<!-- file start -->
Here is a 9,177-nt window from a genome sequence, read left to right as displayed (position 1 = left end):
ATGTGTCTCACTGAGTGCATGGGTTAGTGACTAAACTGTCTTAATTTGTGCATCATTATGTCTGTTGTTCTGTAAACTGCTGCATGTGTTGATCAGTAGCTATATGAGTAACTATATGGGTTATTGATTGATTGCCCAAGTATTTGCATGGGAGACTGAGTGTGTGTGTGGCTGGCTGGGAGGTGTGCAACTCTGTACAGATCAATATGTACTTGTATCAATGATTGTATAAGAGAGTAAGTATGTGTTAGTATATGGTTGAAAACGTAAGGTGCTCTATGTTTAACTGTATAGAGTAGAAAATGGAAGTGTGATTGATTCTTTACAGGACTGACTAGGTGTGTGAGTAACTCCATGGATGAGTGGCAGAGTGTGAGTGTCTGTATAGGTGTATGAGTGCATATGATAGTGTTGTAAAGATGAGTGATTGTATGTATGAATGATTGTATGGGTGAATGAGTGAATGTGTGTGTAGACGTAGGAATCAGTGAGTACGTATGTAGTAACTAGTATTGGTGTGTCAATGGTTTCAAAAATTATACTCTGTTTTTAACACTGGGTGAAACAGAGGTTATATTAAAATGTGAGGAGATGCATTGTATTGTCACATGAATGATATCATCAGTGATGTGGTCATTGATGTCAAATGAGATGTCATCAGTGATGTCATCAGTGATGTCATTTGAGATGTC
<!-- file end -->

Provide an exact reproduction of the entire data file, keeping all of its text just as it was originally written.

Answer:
Here is a 9,177-nt window from a genome sequence, read left to right as displayed (position 1 = left end):
ATGTGTCTCACTGAGTGCATGGGTTAGTGACTAAACTGTCTTAATTTGTGCATCATTATGTCTGTTGTTCTGTAAACTGCTGCATGTGTTGATCAGTAGCTATATGAGTAACTATATGGGTTATTGATTGATTGCCCAAGTATTTGCATGGGAGACTGAGTGTGTGTGTGGCTGGCTGGGAGGTGTGCAACTCTGTACAGATCAATATGTACTTGTATCAATGATTGTATAAGAGAGTAAGTATGTGTTAGTATATGGTTGAAAACGTAAGGTGCTCTATGTTTAACTGTATAGAGTAGAAAATGGAAGTGTGATTGATTCTTTACAGGACTGACTAGGTGTGTGAGTAACTCCATGGATGAGTGGCAGAGTGTGAGTGTCTGTATAGGTGTATGAGTGCATATGATAGTGTTGTAAAGATGAGTGATTGTATGTATGAATGATTGTATGGGTGAATGAGTGAATGTGTGTGTAGACGTAGGAATCAGTGAGTACGTATGTAGTAACTAGTATTGGTGTGTCAATGGTTTCAAAAATTATACTCTGTTTTTAACACTGGGTGAAACAGAGGTTATATTAAAATGTGAGGAGATGCATTGTATTGTCACATGAATGATATCATCAGTGATGTGGTCATTGATGTCAAATGAGATGTCATCAGTGATGTCATCAGTGATGTCATTTGAGATGTC